FoxyJ has much more to brag about than I do, as she put together an amazing meal yesterday and did so while hardly breaking a sweat, but I want to show off the very cool namecards that S-Boogie and I made:
What's so cool about those namecards, you ask? Well, since you're so fascinated by every little thing I do, I'll tell you. Knowing that I was in charge of the crafty decorative stuff, Foxy sent me a link to a website that has cool Thanksgiving crafts to do with kids. The site did have some good stuff on it, but unfortunately if you want anything bigger than a thumbnail to print you have to pay for a membership. I could have searched more for free templates, but the site had given me enough of an idea to do it on my own. So I drew the pictures, cut the cards out, and penciled in the names. S-Boogie colored the pictures and traced the names with pen over my pencil.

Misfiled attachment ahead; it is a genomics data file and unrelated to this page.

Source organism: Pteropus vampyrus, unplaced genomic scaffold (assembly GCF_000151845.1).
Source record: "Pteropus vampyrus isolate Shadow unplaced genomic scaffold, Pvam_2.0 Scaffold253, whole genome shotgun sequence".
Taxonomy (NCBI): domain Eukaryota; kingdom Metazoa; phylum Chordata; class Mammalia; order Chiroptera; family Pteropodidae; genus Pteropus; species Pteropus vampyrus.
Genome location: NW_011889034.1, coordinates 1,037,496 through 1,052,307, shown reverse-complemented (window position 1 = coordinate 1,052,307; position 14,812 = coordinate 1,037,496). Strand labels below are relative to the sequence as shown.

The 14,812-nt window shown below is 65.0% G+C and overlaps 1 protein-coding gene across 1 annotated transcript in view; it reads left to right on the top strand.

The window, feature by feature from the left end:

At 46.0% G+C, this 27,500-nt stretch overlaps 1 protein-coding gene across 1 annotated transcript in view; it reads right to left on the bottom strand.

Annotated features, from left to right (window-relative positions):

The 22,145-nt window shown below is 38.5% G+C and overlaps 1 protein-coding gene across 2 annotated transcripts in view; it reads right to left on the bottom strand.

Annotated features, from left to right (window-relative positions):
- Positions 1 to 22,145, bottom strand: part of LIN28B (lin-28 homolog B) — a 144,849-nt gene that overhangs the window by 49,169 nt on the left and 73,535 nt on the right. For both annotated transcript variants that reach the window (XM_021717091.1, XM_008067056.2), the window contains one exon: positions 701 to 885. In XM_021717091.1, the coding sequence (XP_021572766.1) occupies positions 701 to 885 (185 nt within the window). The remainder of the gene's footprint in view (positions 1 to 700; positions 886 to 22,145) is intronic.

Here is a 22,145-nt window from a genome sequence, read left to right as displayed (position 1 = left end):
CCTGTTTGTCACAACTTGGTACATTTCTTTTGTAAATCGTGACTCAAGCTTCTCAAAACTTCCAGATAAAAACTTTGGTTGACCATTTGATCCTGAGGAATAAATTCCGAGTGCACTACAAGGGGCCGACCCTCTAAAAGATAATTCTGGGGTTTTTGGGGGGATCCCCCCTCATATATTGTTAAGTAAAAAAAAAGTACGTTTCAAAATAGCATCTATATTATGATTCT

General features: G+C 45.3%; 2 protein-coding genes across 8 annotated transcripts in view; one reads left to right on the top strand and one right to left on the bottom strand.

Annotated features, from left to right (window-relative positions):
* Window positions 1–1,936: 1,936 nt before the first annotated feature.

What I really want to brag about, though, is not the cards themselves, but rather the innate talent for literary criticism shown by my four-year-old daughter. The observant among you will notice that I followed in the colonial tradition of my white ancestors and other-ized our Thanksgiving guest, Foxy's sister SkyeJ, by representing her as a stereotypical "Injun," feather headdress and all. (I also dehumanized my children by turning them into traditional holiday food items, but that's another story.) S-Boogie, in true postcolonial form, subverted my colonization of her aunt by other-izing Foxy and myself, turning our pilgrims into a Smurf and a demonic scarecrow. She also highlighted the crudeness of my caricaturization of Native Americans by making Skye look like a black-face minstrel show performer. S-Boogie's postcolonial "reading" of the "text" of my Thanksgiving namecard pictures reveals not only the oppressive history behind the holiday tradition but also my own latent racism. In my defense, I did extensive research to represent 17th-century Native American clothing accurately; SkyeJ's dress is based on the one worn by Pocahontas in the Disney movie.